As part of the search for happiness, Buddhists believe that there are “Three Marks of Existence”, three “fluxes”: “Impermanence”, “Suffering”, and “Non-Self”, and that human life embodies these fluxes in the aging process, the cycle of birth and rebirth, and in any experience of loss. In other words, you wont find happiness until you’ve seriously come to grips with unhappiness.
Impermanence is change. “Change is a central feature of life. It can be exciting, scary, challenging, It gives rise to sadness and happiness. Everything is subject to change. There is nothing that is not. “Change” and “Time” are the banes of our existence, because they create suffering. Impermanence and the passing of time defines our world–and we abhor it.
Gil Fronsdal says:
“Impermanence can be understood in three ways. First, is the obvious, ordinary understanding of impermanence. Second, is understanding from insight, from the intuitive, direct seeing of the nature of things. Finally, there is the way in which seeing impermanence can lead to liberation.
The ordinary understanding of impermanence is accessible to all; we see old age, sickness and death. We notice that things change. The seasons change, society changes, our emotions change, and the weather changes.”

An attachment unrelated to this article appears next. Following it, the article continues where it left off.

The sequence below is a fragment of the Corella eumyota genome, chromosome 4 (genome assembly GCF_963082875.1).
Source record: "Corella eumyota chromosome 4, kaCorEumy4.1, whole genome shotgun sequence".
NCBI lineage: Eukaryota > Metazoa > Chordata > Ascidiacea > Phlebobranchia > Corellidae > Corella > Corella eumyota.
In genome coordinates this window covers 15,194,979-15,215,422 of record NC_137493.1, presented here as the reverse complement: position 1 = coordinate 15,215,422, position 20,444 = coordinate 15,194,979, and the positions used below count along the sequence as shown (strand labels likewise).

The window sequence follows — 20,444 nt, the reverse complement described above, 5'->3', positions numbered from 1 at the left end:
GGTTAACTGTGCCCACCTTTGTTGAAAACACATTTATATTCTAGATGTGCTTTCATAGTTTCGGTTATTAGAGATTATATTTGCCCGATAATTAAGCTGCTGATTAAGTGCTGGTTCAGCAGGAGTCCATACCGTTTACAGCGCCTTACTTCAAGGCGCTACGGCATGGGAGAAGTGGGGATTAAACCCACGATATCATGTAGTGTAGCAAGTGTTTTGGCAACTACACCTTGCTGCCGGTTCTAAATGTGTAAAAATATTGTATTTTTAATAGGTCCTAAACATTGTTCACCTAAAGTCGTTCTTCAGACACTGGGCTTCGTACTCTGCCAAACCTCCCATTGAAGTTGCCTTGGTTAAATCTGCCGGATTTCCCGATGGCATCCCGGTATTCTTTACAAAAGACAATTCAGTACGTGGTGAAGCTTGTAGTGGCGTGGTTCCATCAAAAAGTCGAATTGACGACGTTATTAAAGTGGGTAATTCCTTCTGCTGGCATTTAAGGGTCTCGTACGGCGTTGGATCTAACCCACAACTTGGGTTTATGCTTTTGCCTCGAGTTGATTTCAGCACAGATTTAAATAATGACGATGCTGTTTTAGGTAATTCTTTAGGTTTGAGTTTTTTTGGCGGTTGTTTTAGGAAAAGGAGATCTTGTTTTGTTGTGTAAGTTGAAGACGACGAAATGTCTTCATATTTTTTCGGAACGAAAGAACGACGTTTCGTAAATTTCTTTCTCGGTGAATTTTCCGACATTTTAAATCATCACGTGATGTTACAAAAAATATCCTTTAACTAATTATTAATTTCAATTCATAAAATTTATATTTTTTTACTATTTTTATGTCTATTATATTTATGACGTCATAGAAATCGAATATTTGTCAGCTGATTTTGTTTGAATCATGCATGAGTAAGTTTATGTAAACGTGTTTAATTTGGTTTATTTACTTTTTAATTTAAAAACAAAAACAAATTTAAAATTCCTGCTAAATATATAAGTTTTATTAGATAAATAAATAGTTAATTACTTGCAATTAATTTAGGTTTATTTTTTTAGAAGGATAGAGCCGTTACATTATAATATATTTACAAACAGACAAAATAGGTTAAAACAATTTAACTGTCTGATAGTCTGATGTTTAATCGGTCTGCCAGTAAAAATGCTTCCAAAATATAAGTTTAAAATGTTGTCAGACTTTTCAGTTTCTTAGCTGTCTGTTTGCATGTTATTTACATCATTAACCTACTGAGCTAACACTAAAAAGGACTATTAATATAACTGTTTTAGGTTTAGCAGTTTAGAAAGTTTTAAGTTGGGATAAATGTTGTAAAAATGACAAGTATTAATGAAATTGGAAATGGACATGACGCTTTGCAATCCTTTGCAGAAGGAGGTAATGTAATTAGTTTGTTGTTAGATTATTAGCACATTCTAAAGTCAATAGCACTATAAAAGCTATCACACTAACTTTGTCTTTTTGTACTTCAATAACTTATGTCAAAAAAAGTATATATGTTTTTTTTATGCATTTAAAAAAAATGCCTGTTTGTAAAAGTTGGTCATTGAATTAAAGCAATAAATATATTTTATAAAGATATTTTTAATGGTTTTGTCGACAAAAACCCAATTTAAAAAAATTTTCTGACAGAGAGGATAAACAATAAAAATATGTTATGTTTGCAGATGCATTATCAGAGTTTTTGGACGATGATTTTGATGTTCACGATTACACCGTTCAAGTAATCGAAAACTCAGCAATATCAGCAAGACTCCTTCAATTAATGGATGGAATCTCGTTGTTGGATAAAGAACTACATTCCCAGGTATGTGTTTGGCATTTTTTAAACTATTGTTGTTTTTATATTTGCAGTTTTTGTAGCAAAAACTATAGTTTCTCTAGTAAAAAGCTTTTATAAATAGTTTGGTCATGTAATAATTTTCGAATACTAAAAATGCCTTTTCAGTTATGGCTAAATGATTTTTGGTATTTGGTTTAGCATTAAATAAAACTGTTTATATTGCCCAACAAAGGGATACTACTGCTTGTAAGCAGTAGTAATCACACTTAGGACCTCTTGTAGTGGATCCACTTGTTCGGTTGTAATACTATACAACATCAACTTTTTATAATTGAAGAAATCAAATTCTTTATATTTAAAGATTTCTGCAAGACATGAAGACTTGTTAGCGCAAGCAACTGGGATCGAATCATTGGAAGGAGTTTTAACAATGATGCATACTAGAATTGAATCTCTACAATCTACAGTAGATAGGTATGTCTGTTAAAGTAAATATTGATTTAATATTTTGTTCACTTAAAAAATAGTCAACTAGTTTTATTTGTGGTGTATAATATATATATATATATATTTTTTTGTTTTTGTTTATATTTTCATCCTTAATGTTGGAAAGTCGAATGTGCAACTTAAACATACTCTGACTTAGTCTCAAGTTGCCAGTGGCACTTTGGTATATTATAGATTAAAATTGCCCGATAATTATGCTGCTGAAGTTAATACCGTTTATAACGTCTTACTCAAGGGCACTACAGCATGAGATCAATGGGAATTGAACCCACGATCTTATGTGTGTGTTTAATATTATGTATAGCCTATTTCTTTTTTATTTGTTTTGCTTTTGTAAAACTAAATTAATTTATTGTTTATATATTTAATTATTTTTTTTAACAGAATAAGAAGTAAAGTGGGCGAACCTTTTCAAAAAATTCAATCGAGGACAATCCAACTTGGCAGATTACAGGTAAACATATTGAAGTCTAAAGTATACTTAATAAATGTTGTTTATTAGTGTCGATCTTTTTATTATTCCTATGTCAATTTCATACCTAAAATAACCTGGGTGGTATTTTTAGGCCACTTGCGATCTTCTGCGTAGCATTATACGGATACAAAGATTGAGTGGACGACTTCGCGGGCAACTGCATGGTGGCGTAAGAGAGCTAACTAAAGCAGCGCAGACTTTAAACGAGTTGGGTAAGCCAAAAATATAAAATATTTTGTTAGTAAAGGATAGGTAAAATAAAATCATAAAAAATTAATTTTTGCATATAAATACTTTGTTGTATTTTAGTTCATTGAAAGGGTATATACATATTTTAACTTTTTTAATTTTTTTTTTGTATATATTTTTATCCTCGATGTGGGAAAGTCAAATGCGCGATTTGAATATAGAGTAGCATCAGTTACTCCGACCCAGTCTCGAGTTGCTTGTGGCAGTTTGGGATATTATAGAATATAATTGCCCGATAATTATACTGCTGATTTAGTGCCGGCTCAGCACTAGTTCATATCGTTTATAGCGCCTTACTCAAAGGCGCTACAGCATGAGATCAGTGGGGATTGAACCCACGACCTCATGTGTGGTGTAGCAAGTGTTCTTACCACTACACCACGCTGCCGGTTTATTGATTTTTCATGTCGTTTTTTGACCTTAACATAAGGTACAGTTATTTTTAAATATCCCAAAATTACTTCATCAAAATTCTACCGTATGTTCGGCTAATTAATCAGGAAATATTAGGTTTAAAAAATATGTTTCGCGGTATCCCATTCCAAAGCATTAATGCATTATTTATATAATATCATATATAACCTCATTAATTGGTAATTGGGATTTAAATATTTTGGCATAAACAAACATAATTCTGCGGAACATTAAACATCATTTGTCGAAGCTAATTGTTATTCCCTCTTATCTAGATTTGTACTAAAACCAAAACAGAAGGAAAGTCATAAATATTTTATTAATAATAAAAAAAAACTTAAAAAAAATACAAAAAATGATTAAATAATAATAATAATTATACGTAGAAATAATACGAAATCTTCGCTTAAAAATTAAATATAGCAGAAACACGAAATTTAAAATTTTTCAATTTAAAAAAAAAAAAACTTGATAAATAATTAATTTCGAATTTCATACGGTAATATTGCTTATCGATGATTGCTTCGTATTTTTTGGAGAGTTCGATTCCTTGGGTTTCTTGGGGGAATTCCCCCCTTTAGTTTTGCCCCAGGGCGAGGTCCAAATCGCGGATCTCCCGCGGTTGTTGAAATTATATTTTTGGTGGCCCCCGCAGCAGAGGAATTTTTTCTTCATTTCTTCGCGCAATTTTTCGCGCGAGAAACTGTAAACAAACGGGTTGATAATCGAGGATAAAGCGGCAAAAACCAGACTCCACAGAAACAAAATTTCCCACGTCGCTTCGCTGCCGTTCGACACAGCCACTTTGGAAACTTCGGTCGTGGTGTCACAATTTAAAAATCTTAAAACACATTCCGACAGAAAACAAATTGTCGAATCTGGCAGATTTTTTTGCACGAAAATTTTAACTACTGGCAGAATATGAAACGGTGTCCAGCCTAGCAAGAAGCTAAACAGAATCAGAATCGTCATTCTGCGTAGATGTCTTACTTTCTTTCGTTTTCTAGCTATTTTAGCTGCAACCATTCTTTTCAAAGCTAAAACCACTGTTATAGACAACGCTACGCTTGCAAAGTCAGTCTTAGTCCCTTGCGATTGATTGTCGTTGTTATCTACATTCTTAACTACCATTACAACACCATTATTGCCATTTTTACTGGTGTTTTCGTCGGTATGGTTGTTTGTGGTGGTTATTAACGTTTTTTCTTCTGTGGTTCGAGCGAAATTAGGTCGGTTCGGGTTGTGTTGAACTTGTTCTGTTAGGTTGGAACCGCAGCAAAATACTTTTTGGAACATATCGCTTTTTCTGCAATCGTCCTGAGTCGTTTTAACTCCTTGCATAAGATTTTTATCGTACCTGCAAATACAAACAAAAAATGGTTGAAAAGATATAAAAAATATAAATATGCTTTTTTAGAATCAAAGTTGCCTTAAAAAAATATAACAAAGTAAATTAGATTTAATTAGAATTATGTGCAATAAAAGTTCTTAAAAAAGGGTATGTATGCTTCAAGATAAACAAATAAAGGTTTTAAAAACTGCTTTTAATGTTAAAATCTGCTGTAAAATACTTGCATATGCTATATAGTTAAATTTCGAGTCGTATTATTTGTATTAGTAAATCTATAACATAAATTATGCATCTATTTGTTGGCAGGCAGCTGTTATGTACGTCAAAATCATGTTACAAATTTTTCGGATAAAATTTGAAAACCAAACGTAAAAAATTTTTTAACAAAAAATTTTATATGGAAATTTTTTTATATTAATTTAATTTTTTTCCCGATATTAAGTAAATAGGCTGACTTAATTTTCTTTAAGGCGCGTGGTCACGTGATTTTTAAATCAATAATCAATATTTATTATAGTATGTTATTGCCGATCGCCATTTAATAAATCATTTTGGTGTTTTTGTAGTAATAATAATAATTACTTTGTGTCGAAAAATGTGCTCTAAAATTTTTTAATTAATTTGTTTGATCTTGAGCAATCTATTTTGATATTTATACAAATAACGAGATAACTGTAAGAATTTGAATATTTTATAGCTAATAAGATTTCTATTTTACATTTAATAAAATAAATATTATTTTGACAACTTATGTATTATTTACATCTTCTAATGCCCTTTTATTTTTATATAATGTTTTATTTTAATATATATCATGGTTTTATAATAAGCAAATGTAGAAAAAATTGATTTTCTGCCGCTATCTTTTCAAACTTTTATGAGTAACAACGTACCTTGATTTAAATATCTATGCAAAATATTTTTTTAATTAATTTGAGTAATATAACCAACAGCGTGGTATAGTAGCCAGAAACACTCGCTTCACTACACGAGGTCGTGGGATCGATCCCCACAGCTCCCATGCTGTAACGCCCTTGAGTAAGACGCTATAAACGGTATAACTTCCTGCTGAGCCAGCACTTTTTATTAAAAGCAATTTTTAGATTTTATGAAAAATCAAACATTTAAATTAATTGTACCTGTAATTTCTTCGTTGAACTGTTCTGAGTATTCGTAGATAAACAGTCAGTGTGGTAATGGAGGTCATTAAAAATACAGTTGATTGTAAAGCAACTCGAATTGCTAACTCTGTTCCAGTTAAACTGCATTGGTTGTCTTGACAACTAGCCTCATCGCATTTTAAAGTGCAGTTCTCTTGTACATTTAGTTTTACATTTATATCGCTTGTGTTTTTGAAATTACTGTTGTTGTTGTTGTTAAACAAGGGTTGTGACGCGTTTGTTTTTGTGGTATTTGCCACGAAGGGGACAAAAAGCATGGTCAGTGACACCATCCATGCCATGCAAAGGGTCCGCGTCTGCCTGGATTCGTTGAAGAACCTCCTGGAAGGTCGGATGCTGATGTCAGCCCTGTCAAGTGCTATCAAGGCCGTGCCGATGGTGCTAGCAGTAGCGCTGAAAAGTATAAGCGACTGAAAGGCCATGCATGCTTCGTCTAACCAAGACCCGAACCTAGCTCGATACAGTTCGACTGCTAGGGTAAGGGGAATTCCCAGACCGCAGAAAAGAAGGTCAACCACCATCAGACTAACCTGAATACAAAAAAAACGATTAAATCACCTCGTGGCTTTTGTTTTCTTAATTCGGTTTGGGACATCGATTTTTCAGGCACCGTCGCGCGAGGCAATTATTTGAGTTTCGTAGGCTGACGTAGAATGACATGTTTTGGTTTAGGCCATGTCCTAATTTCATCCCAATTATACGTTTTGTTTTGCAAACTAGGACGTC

“Sometimes, realizing that an experience is impermanent, we can relax with how it is, including its coming and going. Other times, seeing that change is inevitable helps us to let go of clinging to how things are or resistance to change. And sometimes recognizing that we are all equal in being subject to aging, sickness, and death is the basis for compassion”.
“Wisdom can come as people age, not just from life experience, but also from increasing awareness that our own lives will end. Opening to this ordinary level of impermanence in a deep and profound way can bring tremendous wisdom”.
Looking into the nature of things and seeing impermanence everywhere, can lead to liberation, freedom and unbounded happiness beyond imagination.